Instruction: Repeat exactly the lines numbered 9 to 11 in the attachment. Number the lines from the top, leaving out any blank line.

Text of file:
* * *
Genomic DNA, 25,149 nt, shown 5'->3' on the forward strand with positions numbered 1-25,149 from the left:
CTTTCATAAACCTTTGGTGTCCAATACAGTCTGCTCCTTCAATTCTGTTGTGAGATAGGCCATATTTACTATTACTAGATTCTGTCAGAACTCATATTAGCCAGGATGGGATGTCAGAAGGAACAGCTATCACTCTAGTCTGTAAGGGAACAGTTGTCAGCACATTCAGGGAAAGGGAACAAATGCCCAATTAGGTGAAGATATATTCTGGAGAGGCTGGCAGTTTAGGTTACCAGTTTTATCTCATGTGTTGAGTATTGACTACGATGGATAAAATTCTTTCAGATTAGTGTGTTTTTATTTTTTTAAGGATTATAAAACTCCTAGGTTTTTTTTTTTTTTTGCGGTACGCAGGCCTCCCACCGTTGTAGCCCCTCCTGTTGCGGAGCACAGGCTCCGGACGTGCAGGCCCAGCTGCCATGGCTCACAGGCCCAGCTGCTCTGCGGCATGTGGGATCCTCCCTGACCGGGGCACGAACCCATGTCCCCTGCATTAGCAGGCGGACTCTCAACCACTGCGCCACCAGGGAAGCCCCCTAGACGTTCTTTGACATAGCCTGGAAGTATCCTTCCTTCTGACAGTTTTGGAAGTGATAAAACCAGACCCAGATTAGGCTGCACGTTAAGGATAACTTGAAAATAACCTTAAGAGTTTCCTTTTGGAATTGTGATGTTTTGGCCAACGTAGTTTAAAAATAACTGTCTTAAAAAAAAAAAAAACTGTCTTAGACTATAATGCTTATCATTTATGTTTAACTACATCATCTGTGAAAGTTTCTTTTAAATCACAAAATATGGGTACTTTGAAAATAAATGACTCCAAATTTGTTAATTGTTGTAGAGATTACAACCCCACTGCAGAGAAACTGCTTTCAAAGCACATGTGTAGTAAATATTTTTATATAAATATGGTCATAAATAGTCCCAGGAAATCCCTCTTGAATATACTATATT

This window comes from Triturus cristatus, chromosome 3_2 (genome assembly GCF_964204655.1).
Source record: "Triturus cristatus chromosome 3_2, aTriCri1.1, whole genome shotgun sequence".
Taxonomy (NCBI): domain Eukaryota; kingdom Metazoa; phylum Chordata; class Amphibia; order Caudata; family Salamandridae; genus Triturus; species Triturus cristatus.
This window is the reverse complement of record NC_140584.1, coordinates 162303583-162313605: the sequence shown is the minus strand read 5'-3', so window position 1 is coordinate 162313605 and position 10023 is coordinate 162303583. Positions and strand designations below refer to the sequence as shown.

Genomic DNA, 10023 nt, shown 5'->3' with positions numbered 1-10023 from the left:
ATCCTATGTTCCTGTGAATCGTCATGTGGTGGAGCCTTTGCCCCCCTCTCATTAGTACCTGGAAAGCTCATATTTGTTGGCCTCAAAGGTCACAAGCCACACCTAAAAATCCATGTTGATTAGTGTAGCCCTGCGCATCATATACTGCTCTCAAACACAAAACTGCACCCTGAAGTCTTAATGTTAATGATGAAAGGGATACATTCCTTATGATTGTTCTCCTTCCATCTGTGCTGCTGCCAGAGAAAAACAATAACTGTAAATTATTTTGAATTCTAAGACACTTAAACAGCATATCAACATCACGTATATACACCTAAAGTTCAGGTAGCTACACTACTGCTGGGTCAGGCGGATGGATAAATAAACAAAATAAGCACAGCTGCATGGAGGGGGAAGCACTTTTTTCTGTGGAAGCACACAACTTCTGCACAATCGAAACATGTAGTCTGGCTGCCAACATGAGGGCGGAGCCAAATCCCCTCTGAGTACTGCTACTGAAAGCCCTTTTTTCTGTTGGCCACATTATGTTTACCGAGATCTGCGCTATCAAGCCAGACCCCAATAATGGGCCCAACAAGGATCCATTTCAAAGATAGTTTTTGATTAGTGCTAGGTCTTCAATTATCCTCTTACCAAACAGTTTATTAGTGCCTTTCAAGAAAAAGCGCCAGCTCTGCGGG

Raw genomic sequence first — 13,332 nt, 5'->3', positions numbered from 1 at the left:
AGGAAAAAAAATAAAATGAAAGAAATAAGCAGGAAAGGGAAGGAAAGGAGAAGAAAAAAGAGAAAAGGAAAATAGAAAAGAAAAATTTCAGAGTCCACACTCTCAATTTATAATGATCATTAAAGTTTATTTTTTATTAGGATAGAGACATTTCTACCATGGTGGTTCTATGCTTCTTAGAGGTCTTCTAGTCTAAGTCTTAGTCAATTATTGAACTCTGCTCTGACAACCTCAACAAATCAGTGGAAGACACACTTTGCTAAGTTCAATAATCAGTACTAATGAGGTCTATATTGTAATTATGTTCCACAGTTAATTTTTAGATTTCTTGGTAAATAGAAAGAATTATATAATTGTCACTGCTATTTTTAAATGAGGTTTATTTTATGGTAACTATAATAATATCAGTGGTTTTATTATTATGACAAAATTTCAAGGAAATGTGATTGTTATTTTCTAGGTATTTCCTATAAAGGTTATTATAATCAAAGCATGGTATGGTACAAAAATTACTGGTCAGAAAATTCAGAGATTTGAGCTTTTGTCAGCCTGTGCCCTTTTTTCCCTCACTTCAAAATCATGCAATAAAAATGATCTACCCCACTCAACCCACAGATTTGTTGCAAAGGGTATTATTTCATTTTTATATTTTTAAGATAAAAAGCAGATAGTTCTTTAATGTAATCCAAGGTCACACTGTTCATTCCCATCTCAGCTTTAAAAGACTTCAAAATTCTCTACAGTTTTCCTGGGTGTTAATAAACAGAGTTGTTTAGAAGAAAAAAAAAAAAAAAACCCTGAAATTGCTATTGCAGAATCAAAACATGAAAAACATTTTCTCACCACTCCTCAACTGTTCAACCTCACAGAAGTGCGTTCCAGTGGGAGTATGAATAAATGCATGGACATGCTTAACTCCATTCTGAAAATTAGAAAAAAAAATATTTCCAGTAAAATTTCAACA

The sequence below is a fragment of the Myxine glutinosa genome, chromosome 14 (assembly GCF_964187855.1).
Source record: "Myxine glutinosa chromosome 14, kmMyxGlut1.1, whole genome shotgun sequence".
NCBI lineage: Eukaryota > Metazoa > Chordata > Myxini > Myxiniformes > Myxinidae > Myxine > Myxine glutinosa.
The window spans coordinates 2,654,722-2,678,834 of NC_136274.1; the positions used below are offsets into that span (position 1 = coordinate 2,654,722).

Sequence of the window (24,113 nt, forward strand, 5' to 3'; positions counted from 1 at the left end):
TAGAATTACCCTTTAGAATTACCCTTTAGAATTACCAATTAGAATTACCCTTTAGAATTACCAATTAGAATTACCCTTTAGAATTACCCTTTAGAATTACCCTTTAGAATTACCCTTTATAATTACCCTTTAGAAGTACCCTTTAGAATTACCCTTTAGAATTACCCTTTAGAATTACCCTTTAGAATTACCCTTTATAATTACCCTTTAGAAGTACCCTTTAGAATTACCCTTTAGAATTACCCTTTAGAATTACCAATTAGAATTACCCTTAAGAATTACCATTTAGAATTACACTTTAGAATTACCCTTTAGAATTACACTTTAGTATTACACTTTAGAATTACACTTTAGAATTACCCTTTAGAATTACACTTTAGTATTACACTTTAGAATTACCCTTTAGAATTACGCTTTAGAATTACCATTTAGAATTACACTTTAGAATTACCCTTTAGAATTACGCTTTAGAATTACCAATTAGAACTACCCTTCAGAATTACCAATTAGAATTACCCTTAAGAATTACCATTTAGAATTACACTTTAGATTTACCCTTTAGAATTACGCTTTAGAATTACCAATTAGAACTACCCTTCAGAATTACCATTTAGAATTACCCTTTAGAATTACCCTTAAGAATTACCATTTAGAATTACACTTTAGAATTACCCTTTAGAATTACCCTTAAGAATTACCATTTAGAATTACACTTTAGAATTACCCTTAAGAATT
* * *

Raw genomic sequence first — 13,332 nt, 5'->3', positions numbered from 1 at the left:
AGGAAAAAAAATAAAATGAAAGAAATAAGCAGGAAAGGGAAGGAAAGGAGAAGAAAAAAGAGAAAAGGAAAATAGAAAAGAAAAATTTCAGAGTCCACACTCTCAATTTATAATGATCATTAAAGTTTATTTTTTATTAGGATAGAGACATTTCTACCATGGTGGTTCTATGCTTCTTAGAGGTCTTCTAGTCTAAGTCTTAGTCAATTATTGAACTCTGCTCTGACAACCTCAACAAATCAGTGGAAGACACACTTTGCTAAGTTCAATAATCAGTACTAATGAGGTCTATATTGTAATTATGTTCCACAGTTAATTTTTAGATTTCTTGGTAAATAGAAAGAATTATATAATTGTCACTGCTATTTTTAAATGAGGTTTATTTTATGGTAACTATAATAATATCAGTGGTTTTATTATTATGACAAAATTTCAAGGAAATGTGATTGTTATTTTCTAGGTATTTCCTATAAAGGTTATTATAATCAAAGCATGGTATGGTACAAAAATTACTGGTCAGAAAATTCAGAGATTTGAGCTTTTGTCAGCCTGTGCCCTTTTTTCCCTCACTTCAAAATCATGCAATAAAAATGATCTACCCCACTCAACCCACAGATTTGTTGCAAAGGGTATTATTTCATTTTTATATTTTTAAGATAAAAAGCAGATAGTTCTTTAATGTAATCCAAGGTCACACTGTTCATTCCCATCTCAGCTTTAAAAGACTTCAAAATTCTCTACAGTTTTCCTGGGTGTTAATAAACAGAGTTGTTTAGAAGAAAAAAAAAAAAAAAACCCTGAAATTGCTATTGCAGAATCAAAACATGAAAAACATTTTCTCACCACTCCTCAACTGTTCAACCTCACAGAAGTGCGTTCCAGTGGGAGTATGAATAAATGCATGGACATGCTTAACTCCATTCTGAAAATTAGAAAAAAAAATATTTCCAGTAAAATTTCAACA

The sequence below is a fragment of the Myxine glutinosa genome, chromosome 14 (assembly GCF_964187855.1).